Sometimes we get caught up in the details — responsibilities and interpersonal pressures hurtling at us faster than the speed of light, or what in the world to cook for dinner tonight. But look up at the sky, at the moon and the stars, and all that earthly matter melts away. There are much bigger questions out there in the universe that dwarf our solipsistic concerns.
At the New Jersey State Museum, right in our backyard, we can observe the skies in the museum’s newly upgraded planetarium, the largest in New Jersey, with its precision projection of more than 6,000 stars. The planetarium has a state-of-the-art full dome video where visitors can feel the sensation of soaring through the solar system and beyond.
For the first time since the museum’s founding in 1895, the fine arts and astronomy come together as the focus of a single exhibition, “I Am the Cosmos,” on view through Sunday, May 29. Full disclosure: My son is an astronomy doctoral student, and I hoped art could be my window into understanding his universe. And it is, thanks to “I Am the Cosmos.”
“This exhibition allows our visitors to see how artists interpret these new images of the universe, which have been made possible by the Hubble space telescope,” says Eric Pryor, museum director emeritus.
Circles, spheres, spirals, and mandalas — such orbital forms have held intrigue for artists for centuries, from Sanskrit sacred art to Robert Smithson’s “Spiral Jetty.” Adolph Gottleib and Arthur Dove painted heavenly orbs, and Paul Klee painted the squiggly shapes of a galaxy.
Beginning in the late 1990s and early 2000s, a new art genre emerged, incorporating astral, spiral, and spherical forms in space. Recent discoveries in astronomy, as well as photographs from the Hubble telescope, have resonated with these artists.
“I started seeing this kind of deep space cosmos aesthetic,” says independent curator and scholar Sara Lynn Henry, speaking by phone from Sanibel Island in Florida, where she was visiting with a friend. “I have a commitment to the natural world and its energies, and discovered these artists who are doing deep space and radiance that is different from the early 20th-century art with stars and moon and various heavenly bodies. It’s become a revolutionary aesthetic.”
Henry, an art history and humanities professor emerita at Drew University, is an expert in 19th and 20th-century art, psychology and art, and East-West aesthetic dialogue, and has published extensively on Paul Klee. She quotes exhibit artist Dorothea Rockburne as calling astral art as much a revolution now as Cubism was in its day.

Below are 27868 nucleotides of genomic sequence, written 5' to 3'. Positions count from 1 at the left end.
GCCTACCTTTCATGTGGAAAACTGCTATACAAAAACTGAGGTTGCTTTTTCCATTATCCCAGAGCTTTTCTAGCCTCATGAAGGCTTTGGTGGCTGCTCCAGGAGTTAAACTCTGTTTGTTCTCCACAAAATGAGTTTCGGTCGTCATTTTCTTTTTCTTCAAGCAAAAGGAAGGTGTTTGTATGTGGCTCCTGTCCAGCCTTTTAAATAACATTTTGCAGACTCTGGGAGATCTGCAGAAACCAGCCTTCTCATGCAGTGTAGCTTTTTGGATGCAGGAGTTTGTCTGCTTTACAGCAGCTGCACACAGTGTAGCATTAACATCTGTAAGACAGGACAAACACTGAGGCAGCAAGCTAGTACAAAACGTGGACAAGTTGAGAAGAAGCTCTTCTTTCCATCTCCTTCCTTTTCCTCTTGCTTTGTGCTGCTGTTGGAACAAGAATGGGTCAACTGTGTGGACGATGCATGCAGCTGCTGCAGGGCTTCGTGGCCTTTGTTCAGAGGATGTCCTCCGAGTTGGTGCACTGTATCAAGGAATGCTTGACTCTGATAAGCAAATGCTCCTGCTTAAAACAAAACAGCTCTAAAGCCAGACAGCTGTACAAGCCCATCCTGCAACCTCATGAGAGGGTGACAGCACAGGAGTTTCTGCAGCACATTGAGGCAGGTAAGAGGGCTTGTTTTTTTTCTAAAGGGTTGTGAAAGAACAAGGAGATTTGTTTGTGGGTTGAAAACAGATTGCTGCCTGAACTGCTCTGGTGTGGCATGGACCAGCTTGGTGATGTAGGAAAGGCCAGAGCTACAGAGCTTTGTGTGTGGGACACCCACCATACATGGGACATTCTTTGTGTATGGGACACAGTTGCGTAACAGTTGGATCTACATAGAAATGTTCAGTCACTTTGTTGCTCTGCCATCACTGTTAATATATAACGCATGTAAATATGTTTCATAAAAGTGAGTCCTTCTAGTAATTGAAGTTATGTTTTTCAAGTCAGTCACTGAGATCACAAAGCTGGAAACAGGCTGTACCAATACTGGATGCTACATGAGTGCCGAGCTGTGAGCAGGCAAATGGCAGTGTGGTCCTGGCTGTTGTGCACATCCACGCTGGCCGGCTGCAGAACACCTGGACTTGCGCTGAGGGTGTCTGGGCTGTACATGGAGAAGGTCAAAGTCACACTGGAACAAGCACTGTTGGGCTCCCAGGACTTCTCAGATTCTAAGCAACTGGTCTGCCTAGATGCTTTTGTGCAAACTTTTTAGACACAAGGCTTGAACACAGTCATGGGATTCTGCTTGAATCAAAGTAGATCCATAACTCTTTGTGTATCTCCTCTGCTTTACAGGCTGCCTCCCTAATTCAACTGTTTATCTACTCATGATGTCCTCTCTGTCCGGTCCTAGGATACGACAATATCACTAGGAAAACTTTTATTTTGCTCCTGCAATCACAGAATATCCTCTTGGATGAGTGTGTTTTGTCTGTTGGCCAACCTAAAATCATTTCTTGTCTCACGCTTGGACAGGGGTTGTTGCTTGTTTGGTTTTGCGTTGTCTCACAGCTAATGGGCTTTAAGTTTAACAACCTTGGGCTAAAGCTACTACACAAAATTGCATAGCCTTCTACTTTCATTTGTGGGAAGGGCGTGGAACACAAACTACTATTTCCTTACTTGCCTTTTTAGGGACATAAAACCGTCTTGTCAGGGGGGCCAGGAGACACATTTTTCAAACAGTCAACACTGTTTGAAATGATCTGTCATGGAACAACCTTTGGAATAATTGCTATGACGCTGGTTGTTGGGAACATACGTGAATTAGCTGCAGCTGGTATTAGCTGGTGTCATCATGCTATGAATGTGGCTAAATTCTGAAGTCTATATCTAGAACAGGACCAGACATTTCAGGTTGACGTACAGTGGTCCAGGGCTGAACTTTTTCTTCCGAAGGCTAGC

“She’s right,” says Henry. “The revolution of space, light, time, and radiance has another source. The digital world has thrust us into these spaces. These artists connect astronomy and cosmology rather than technology. It’s who we are now. Klee was doing this work in a different way.”
Henry grew up in Mountain Lakes and Fort Wayne, Indiana. Her mother had studied art, danced, and painted and took her daughter to museums in New York. Her father was a financial manager for General Electric.
Henry earned her bachelor’s degree in art history at Dennison University in Ohio in 1964, then went on to earn a master’s degree at NYU and a Ph.D. at the University of California at Berkeley. While directing the contemporary art program at Drew, Henry visited artists in their studios and became interested in the cosmos aesthetic she was observing.
Klee had a “spherical sense of gravity,” she says. That is, there was no horizon line, with a sky above and gravity below. Rather, Klee offered a center with spirals and exploding suns and organic bodies.
In the exhibition catalog that is available on the museum’s website, Henry explains the concept of the universe expanding, the Big Bang, and the origins of quarks, photons, electrons, and neutrinos. “It is now estimated that there are up to 400 billion stars in our own galaxy and over 100 billion galaxies in the observable universe,” writes Henry. “We as humans are merely a ‘mote in the eye of the universe.’ Some consider that our universe may be just one of many expanding bubble universes. Maybe our cosmos is not all there is!”
My son tells me that scientists operating NASA’s Kepler planet-hunting satellite have identified 1,235 possible planets orbiting other stars. This could triple the number of known planets. And 68 of those were Earth-like in size, orbiting suns. Fifty-four of these planets have cool enough temperatures that could have liquid water, which means they could be habitable for some form of life.
The artists in “I Am the Cosmos” help put this in perspective for us motes in the eye of the universe. They come from as near as Bound Brook and as far as Seoul, South Korea.
“Astrophysicists say that we are all made of old stars [originating] from the time of the Big Bang,” says artist Dorothea Rockburne, quoted in the catalog. “When I look at my hands I know I am made of old stars, and that I am part of a vast universe.”